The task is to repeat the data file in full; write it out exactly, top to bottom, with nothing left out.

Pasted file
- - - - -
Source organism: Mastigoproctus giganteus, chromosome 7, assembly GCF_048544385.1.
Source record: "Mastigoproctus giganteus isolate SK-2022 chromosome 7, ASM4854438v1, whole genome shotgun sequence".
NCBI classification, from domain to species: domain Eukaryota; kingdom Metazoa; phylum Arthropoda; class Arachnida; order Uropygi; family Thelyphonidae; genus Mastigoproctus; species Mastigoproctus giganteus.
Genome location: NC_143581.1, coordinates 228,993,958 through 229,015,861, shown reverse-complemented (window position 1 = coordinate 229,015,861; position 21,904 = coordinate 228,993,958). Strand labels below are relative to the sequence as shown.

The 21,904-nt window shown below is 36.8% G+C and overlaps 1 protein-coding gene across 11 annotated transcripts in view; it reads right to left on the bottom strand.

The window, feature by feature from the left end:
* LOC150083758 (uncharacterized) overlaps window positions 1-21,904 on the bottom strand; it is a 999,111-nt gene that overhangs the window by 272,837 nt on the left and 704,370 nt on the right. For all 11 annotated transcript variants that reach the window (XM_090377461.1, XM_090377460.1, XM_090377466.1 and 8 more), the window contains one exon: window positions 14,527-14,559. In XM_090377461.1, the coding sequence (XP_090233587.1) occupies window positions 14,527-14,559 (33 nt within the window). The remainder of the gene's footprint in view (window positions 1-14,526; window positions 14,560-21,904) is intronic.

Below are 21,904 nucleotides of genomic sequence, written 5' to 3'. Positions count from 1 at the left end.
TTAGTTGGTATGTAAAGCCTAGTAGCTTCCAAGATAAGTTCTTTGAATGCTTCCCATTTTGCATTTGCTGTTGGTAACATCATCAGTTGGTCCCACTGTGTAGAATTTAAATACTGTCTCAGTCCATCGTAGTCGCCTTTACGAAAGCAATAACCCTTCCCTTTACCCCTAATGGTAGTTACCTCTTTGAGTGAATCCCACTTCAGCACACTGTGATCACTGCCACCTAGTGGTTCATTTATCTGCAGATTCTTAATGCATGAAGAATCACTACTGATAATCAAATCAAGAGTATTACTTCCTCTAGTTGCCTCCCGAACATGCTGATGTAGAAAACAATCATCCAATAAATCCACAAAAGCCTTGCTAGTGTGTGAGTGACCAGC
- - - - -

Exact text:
Source organism: Mastigoproctus giganteus, chromosome 7, assembly GCF_048544385.1.
Source record: "Mastigoproctus giganteus isolate SK-2022 chromosome 7, ASM4854438v1, whole genome shotgun sequence".
NCBI classification, from domain to species: domain Eukaryota; kingdom Metazoa; phylum Arthropoda; class Arachnida; order Uropygi; family Thelyphonidae; genus Mastigoproctus; species Mastigoproctus giganteus.
Genome location: NC_143581.1, coordinates 228,993,958 through 229,015,861, shown reverse-complemented (window position 1 = coordinate 229,015,861; position 21,904 = coordinate 228,993,958). Strand labels below are relative to the sequence as shown.

The 21,904-nt window shown below is 36.8% G+C and overlaps 1 protein-coding gene across 11 annotated transcripts in view; it reads right to left on the bottom strand.

The window, feature by feature from the left end:
* LOC150083758 (uncharacterized) overlaps window positions 1-21,904 on the bottom strand; it is a 999,111-nt gene that overhangs the window by 272,837 nt on the left and 704,370 nt on the right. For all 11 annotated transcript variants that reach the window (XM_090377461.1, XM_090377460.1, XM_090377466.1 and 8 more), the window contains one exon: window positions 14,527-14,559. In XM_090377461.1, the coding sequence (XP_090233587.1) occupies window positions 14,527-14,559 (33 nt within the window). The remainder of the gene's footprint in view (window positions 1-14,526; window positions 14,560-21,904) is intronic.

Below are 21,904 nucleotides of genomic sequence, written 5' to 3'. Positions count from 1 at the left end.
TTAGTTGGTATGTAAAGCCTAGTAGCTTCCAAGATAAGTTCTTTGAATGCTTCCCATTTTGCATTTGCTGTTGGTAACATCATCAGTTGGTCCCACTGTGTAGAATTTAAATACTGTCTCAGTCCATCGTAGTCGCCTTTACGAAAGCAATAACCCTTCCCTTTACCCCTAATGGTAGTTACCTCTTTGAGTGAATCCCACTTCAGCACACTGTGATCACTGCCACCTAGTGGTTCATTTATCTGCAGATTCTTAATGCATGAAGAATCACTACTGATAATCAAATCAAGAGTATTACTTCCTCTAGTTGCCTCCCGAACATGCTGATGTAGAAAACAATCATCCAATAAATCCACAAAAGCCTTGCTAGTGTGTGAGTGACCAGC